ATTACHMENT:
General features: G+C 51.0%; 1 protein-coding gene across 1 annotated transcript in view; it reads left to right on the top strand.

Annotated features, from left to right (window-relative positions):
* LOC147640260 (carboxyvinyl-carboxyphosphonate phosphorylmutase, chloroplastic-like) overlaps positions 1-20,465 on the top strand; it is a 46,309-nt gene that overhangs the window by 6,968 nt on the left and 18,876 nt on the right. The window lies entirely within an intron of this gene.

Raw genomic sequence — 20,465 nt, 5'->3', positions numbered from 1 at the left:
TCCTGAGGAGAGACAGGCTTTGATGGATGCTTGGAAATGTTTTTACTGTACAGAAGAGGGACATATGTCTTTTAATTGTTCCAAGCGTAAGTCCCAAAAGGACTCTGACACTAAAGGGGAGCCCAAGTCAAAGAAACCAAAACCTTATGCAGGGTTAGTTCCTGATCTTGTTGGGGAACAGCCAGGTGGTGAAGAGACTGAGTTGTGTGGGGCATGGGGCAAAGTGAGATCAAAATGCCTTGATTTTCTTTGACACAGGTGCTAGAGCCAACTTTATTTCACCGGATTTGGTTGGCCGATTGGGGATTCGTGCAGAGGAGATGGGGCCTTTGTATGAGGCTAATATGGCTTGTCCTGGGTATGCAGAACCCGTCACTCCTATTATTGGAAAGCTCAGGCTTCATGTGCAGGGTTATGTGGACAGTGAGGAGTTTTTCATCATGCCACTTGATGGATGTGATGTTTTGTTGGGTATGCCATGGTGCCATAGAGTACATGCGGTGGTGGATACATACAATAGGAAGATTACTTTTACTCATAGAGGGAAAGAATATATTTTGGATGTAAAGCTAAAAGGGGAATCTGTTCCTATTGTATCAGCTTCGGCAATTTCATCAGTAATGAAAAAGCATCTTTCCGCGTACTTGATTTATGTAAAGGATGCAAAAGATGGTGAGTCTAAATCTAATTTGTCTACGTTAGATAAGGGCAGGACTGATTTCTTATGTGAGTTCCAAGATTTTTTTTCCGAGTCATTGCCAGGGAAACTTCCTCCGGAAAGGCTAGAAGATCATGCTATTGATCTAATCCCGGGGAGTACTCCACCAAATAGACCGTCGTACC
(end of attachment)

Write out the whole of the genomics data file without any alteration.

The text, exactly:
General features: G+C 51.0%; 1 protein-coding gene across 1 annotated transcript in view; it reads left to right on the top strand.

Annotated features, from left to right (window-relative positions):
* LOC147640260 (carboxyvinyl-carboxyphosphonate phosphorylmutase, chloroplastic-like) overlaps positions 1-20,465 on the top strand; it is a 46,309-nt gene that overhangs the window by 6,968 nt on the left and 18,876 nt on the right. The window lies entirely within an intron of this gene.

Raw genomic sequence — 20,465 nt, 5'->3', positions numbered from 1 at the left:
TCCTGAGGAGAGACAGGCTTTGATGGATGCTTGGAAATGTTTTTACTGTACAGAAGAGGGACATATGTCTTTTAATTGTTCCAAGCGTAAGTCCCAAAAGGACTCTGACACTAAAGGGGAGCCCAAGTCAAAGAAACCAAAACCTTATGCAGGGTTAGTTCCTGATCTTGTTGGGGAACAGCCAGGTGGTGAAGAGACTGAGTTGTGTGGGGCATGGGGCAAAGTGAGATCAAAATGCCTTGATTTTCTTTGACACAGGTGCTAGAGCCAACTTTATTTCACCGGATTTGGTTGGCCGATTGGGGATTCGTGCAGAGGAGATGGGGCCTTTGTATGAGGCTAATATGGCTTGTCCTGGGTATGCAGAACCCGTCACTCCTATTATTGGAAAGCTCAGGCTTCATGTGCAGGGTTATGTGGACAGTGAGGAGTTTTTCATCATGCCACTTGATGGATGTGATGTTTTGTTGGGTATGCCATGGTGCCATAGAGTACATGCGGTGGTGGATACATACAATAGGAAGATTACTTTTACTCATAGAGGGAAAGAATATATTTTGGATGTAAAGCTAAAAGGGGAATCTGTTCCTATTGTATCAGCTTCGGCAATTTCATCAGTAATGAAAAAGCATCTTTCCGCGTACTTGATTTATGTAAAGGATGCAAAAGATGGTGAGTCTAAATCTAATTTGTCTACGTTAGATAAGGGCAGGACTGATTTCTTATGTGAGTTCCAAGATTTTTTTTCCGAGTCATTGCCAGGGAAACTTCCTCCGGAAAGGCTAGAAGATCATGCTATTGATCTAATCCCGGGGAGTACTCCACCAAATAGACCGTCGTACC